Monday morning there were stars above and a thick fog over the river in the valley below. I decided to risk a trip to visit the Eastons. Most of the trip to the pond was slow going through the fog. As I started to climb towards the pond, I rose back above the fog to find a beautiful morning.
Dad was foraging by himself near the boat launch, he paddled in close to hoot softly to me before returning to feasting on crayfish. Mom called a couple times while I was getting the boat in the water. This is the pond where Dad is banded, letting me tell who is who if I can see a leg.
The chicks were keeping mom busy. They’re very demanding, poking and pulling feathers whenever she got near. She didn’t spend much time on the surface, she’d dive quickly when a chick got near. I’m convinced this is why the parents leave the pond before the chicks – they just want some peace.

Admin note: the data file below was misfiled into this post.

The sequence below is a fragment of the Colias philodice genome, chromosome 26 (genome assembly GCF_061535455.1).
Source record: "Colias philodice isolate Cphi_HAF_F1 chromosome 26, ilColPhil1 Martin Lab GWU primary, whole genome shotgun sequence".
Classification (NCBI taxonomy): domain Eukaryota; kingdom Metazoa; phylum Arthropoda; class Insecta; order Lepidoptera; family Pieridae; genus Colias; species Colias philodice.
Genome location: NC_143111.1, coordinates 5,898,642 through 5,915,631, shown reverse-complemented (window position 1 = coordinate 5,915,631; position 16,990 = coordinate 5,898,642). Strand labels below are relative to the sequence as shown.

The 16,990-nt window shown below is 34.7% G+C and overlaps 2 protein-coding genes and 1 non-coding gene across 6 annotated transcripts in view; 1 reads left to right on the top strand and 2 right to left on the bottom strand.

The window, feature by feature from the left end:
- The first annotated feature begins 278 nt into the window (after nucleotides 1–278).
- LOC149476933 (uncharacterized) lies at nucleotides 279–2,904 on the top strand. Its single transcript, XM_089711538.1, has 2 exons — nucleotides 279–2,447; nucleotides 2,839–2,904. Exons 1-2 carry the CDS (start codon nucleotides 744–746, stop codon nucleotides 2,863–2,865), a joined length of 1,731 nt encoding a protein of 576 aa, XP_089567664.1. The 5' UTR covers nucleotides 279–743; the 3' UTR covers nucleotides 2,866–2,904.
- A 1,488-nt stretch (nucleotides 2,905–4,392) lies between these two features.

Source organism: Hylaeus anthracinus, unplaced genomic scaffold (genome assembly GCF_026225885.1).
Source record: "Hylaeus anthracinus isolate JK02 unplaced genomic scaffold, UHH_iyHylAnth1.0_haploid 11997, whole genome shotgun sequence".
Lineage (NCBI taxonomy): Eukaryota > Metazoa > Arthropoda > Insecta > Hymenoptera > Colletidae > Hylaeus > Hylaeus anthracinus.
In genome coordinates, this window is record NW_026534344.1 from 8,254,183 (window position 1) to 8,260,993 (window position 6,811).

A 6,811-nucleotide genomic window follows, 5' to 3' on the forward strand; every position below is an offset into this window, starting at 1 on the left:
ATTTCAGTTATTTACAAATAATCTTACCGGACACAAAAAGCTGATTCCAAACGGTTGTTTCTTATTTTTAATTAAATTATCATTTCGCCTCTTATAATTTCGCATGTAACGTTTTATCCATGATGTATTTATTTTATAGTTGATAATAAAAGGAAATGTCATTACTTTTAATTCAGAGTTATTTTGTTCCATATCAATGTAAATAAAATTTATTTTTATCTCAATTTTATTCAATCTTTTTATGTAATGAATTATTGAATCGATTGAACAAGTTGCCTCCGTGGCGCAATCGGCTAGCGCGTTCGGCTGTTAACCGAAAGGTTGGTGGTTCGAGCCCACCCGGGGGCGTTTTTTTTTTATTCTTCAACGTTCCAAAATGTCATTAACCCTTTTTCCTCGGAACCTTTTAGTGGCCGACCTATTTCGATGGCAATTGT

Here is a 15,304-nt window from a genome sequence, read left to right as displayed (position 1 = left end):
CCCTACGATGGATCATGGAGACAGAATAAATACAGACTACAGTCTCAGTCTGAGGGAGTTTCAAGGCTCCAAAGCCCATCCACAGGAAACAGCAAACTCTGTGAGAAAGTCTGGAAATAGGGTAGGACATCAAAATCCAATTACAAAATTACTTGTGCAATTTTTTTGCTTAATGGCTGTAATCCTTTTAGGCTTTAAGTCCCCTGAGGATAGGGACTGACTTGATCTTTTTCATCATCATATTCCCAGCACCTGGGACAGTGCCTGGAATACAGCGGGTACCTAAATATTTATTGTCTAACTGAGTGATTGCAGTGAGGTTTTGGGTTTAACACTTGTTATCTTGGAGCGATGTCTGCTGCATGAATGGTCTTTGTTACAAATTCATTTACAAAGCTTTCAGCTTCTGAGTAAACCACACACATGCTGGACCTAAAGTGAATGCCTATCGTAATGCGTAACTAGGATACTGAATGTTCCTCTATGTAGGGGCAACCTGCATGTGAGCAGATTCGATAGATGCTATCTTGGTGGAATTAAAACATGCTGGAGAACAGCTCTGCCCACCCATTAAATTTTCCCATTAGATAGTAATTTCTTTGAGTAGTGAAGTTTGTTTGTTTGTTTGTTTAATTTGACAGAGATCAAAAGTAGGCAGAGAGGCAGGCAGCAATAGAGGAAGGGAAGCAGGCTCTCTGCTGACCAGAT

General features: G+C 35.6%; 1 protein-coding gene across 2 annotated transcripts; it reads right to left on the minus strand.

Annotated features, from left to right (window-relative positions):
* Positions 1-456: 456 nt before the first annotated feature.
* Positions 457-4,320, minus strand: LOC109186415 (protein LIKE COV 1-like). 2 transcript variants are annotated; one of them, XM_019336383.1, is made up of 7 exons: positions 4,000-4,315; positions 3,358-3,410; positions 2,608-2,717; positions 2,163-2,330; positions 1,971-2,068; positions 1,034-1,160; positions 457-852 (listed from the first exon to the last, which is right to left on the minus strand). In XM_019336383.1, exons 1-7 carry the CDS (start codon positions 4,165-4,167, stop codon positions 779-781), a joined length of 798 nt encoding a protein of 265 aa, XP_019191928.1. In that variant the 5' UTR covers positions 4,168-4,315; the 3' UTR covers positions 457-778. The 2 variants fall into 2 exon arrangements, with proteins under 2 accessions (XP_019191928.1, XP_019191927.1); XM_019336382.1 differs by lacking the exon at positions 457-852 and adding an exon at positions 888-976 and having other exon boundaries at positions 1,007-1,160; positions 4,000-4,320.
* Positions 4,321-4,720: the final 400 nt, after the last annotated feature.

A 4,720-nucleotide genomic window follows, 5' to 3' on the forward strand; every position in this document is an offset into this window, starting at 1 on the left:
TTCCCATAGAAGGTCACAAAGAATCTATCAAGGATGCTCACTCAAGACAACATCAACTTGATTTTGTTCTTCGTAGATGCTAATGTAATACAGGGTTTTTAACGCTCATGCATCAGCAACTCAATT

Heading back to the boat launch, I pass dad who is lazily paddling along, seemingly enjoying the peace and quiet on this end of the pond.
I was surprised the fog hadn’t shown up on the pond, there’s usually a period where the pond gets foggy as the fog lifts from the valley. Driving back towards home, I discovered why – the fog was still sitting heavy on the river.
Back at the house, the goldfinches have discovered the thistle I left for them.
Mom and dad are taking it easy again this afternoon, with fewer trips into the box with food. I suspect the pickings are easier in early and late in the day. I’m sure the chicks will get a good dinner later. Happy Mother’s Day!
Probably won’t have time for a post tomorrow, I’ll be on the road most of the day.